[17] string(+vector) reserve()to avoid re-allocation #resize()wrong

See also std::vector capacity reduction and vector internal array: always on heap; cleaned up via RAII

string/vector use expandable arrays. Has to be allocated on heap not stack.

For vector, it’s very simple —

  • resize() creates dummy elements iFF upsizing
  • reserve() only allocates spare “raw” capacity without creating elements to fill it. See P279 [[c++stdLib]]

[[Optimized C++]] P70 confirms that std::string can get re-allocated when it grows beyond current capacity.

http://stackoverflow.com/questions/9521629/stdstringss-capacity-reserve-resize-functions compares std::string.resize() vs reserve().

  • Backgrounder: Capacity — allocated capacity is often uninitialized memory reserved for this string.
  • Backgrounder: size — length of the string that’s fully initialized and accessible. Some of the characters (nulls) could be invisible.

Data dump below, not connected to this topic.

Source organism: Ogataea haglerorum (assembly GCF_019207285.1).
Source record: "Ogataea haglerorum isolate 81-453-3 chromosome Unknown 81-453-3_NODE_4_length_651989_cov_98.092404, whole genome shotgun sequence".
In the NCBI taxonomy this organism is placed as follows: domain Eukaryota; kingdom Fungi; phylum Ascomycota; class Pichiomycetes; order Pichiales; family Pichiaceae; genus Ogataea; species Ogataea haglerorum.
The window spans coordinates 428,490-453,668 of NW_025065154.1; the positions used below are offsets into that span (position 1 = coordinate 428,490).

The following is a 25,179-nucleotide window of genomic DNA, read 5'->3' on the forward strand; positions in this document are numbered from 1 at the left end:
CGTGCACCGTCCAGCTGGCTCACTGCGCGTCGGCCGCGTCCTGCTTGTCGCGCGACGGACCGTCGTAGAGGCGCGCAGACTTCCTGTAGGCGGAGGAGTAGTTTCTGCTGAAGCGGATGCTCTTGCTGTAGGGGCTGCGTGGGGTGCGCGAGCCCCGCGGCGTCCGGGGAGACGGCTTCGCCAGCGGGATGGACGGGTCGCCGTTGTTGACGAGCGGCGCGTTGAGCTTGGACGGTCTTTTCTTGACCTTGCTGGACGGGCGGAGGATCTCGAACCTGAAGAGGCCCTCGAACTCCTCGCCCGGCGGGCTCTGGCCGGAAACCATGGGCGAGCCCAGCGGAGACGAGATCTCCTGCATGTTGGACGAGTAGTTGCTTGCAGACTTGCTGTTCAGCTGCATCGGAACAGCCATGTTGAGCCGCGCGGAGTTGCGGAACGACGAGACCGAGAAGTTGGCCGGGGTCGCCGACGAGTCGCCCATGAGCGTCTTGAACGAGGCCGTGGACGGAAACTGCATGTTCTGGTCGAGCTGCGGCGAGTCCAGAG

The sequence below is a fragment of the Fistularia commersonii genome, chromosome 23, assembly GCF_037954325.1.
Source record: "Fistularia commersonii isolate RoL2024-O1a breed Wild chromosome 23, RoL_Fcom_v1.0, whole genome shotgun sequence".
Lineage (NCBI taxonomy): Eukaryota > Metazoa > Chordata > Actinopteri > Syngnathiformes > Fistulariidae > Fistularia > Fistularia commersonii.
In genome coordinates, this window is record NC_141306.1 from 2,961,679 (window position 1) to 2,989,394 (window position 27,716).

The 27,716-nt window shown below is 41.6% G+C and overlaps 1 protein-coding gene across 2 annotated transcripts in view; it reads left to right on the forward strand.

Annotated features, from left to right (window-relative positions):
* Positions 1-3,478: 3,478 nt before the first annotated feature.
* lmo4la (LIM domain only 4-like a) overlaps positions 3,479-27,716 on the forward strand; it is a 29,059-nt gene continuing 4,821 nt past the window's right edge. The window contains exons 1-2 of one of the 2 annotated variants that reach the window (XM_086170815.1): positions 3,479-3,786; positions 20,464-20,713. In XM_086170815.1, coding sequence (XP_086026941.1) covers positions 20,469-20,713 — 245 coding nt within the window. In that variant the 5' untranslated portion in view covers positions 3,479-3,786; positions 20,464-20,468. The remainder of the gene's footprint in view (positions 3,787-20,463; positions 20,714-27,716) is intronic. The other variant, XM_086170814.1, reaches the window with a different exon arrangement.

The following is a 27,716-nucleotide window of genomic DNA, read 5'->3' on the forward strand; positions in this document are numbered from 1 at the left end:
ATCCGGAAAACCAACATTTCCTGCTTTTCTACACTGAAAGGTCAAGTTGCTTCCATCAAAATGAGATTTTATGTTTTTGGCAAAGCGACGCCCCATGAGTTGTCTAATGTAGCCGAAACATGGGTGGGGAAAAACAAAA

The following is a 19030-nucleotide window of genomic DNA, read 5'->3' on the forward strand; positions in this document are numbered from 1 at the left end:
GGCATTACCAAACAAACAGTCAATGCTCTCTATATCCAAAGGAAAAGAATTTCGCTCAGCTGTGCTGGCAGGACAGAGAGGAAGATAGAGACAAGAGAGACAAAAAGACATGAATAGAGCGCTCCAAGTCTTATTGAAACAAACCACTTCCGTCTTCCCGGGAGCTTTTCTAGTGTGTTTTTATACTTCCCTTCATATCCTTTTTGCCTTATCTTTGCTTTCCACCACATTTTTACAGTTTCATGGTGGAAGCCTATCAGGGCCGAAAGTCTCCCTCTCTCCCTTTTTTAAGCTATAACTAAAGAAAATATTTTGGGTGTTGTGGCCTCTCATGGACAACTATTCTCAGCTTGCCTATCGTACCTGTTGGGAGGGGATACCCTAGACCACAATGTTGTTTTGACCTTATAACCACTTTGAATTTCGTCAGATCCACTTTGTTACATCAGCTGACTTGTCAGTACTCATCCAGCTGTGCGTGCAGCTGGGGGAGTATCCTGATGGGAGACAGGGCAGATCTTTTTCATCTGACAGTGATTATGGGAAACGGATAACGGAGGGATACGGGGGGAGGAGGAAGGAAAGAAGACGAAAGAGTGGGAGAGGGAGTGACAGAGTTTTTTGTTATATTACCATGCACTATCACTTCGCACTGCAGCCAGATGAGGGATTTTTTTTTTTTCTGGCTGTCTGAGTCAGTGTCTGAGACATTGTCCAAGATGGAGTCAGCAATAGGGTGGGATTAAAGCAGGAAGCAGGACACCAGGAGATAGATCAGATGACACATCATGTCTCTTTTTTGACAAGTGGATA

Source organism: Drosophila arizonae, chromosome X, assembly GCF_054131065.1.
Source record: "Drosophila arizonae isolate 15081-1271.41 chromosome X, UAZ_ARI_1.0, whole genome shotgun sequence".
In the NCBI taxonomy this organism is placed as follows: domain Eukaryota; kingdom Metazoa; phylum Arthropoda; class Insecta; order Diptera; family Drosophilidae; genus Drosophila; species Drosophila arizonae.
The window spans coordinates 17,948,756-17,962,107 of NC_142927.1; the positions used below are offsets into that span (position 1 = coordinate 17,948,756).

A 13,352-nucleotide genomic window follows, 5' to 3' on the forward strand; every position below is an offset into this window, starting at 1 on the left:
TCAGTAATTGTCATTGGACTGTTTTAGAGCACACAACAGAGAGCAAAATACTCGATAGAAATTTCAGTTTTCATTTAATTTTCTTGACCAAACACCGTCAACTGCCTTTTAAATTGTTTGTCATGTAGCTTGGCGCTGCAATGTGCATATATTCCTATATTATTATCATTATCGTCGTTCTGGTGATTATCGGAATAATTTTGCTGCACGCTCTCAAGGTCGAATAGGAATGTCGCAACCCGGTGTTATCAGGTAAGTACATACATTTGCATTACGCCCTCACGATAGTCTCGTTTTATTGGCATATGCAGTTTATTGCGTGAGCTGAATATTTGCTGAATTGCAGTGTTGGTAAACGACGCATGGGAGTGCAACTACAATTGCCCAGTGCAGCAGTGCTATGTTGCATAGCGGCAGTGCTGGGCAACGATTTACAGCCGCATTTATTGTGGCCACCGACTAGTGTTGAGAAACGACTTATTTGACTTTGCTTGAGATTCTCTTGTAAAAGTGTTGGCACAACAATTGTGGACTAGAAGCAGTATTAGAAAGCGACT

• string.resize() can increase the string’s size by filling in space (at the end) with dummy characters (or a user-supplied char). See http://www.cplusplus.com/reference/string/string/resize/
    • After resize(55) the string size is 55. All 55 characters are part of the string proper.
    • changes string’s size
  • string.reserve() doesn’t affect string size. This is a request to increase or shrink the “capacity” of the object. I believe capacity (say 77) is always bigger than the size of 55. The 77 – 55 = 22 extra slots allocated are uninitialized! They only get populated after you push_back or insert to the string.

container{string}: j^c++

In java, any container (of string or int or anything) holds pointers only.

I think c# collections (i.e. containers) contain pointers if T is a reference type.

In cpp,

  • container of int always contains nonref, unlike java
  • container of container contains ptr, just like in java
  • but container of string is widely used, and invariably contains nonref std::string !

Q: is there any justification for container<(smart) ptr to string>? I found rather few online discussions.
A: See boost::ptr_container

Q: what if the strings are very large?
A: many std::string implementations use COW to speed up copying + assignment, however, string copy ctor has O(lengthOfString) per in the standard ! So in a standard-compliant implementation copy and assignment would be expensive, so I believe we must use container<(smart) ptr to string>


convert non-null-terminated char-array to std::string